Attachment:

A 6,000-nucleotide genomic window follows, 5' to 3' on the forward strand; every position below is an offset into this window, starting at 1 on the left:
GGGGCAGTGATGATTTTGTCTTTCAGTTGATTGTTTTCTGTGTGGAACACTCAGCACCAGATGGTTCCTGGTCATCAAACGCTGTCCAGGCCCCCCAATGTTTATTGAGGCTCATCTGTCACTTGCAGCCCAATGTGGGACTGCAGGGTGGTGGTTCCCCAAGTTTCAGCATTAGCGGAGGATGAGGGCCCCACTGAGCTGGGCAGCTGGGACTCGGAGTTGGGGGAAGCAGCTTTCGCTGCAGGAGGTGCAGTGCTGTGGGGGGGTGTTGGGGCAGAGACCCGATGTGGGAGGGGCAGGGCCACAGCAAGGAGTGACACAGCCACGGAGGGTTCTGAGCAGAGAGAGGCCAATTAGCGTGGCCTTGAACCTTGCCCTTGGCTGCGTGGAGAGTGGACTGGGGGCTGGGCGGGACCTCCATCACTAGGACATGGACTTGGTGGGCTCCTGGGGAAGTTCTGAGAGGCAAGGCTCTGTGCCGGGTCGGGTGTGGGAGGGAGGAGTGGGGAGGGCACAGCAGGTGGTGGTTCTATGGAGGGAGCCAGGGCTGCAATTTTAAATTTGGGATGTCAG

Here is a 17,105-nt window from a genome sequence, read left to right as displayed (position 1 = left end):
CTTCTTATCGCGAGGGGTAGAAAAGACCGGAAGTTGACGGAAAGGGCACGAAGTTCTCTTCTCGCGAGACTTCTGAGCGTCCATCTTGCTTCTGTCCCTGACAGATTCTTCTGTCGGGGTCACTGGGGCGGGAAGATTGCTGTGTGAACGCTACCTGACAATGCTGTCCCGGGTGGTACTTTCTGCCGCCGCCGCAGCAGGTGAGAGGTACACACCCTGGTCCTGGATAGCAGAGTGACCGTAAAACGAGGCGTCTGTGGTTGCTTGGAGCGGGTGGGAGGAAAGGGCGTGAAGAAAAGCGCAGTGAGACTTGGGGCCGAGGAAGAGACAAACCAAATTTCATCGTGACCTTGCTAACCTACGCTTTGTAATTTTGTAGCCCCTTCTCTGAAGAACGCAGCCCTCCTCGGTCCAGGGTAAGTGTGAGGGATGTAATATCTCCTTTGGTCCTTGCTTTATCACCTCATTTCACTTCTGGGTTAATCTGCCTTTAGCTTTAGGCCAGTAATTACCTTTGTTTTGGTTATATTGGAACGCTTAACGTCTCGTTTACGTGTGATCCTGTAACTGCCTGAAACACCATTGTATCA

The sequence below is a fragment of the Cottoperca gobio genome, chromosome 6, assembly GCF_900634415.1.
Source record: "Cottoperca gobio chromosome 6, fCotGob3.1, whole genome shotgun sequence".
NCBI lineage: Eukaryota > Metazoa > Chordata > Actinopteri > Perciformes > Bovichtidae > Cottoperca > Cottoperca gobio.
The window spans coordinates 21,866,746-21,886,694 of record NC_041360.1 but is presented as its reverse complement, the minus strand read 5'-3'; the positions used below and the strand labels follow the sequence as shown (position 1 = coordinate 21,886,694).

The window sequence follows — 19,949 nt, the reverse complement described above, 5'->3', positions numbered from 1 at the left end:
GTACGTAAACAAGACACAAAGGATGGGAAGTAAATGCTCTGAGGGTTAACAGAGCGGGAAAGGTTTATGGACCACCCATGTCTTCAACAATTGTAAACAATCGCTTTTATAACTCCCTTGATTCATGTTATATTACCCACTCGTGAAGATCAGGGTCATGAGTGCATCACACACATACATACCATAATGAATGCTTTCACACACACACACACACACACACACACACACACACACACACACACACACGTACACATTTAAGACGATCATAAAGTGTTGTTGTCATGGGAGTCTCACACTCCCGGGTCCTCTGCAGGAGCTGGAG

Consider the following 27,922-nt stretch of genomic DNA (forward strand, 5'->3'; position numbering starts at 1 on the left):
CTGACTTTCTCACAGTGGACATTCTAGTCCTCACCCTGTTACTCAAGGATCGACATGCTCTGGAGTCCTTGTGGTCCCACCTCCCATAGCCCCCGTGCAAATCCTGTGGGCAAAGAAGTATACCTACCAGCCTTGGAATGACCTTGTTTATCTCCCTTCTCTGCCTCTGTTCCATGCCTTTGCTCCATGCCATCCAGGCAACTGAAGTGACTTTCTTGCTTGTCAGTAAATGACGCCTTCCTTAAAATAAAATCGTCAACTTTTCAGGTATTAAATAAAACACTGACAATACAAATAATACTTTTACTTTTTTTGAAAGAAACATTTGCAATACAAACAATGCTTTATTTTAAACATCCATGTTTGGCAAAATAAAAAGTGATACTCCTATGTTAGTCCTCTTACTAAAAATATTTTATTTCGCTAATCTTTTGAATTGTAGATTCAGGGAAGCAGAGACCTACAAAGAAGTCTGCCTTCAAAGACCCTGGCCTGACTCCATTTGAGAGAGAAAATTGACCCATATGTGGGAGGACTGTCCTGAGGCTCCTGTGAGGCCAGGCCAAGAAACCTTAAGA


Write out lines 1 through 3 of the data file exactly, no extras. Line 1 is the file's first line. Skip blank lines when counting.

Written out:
A 6,000-nucleotide genomic window follows, 5' to 3' on the forward strand; every position below is an offset into this window, starting at 1 on the left:
GGGGCAGTGATGATTTTGTCTTTCAGTTGATTGTTTTCTGTGTGGAACACTCAGCACCAGATGGTTCCTGGTCATCAAACGCTGTCCAGGCCCCCCAATGTTTATTGAGGCTCATCTGTCACTTGCAGCCCAATGTGGGACTGCAGGGTGGTGGTTCCCCAAGTTTCAGCATTAGCGGAGGATGAGGGCCCCACTGAGCTGGGCAGCTGGGACTCGGAGTTGGGGGAAGCAGCTTTCGCTGCAGGAGGTGCAGTGCTGTGGGGGGGTGTTGGGGCAGAGACCCGATGTGGGAGGGGCAGGGCCACAGCAAGGAGTGACACAGCCACGGAGGGTTCTGAGCAGAGAGAGGCCAATTAGCGTGGCCTTGAACCTTGCCCTTGGCTGCGTGGAGAGTGGACTGGGGGCTGGGCGGGACCTCCATCACTAGGACATGGACTTGGTGGGCTCCTGGGGAAGTTCTGAGAGGCAAGGCTCTGTGCCGGGTCGGGTGTGGGAGGGAGGAGTGGGGAGGGCACAGCAGGTGGTGGTTCTATGGAGGGAGCCAGGGCTGCAATTTTAAATTTGGGATGTCAG

Here is a 17,105-nt window from a genome sequence, read left to right as displayed (position 1 = left end):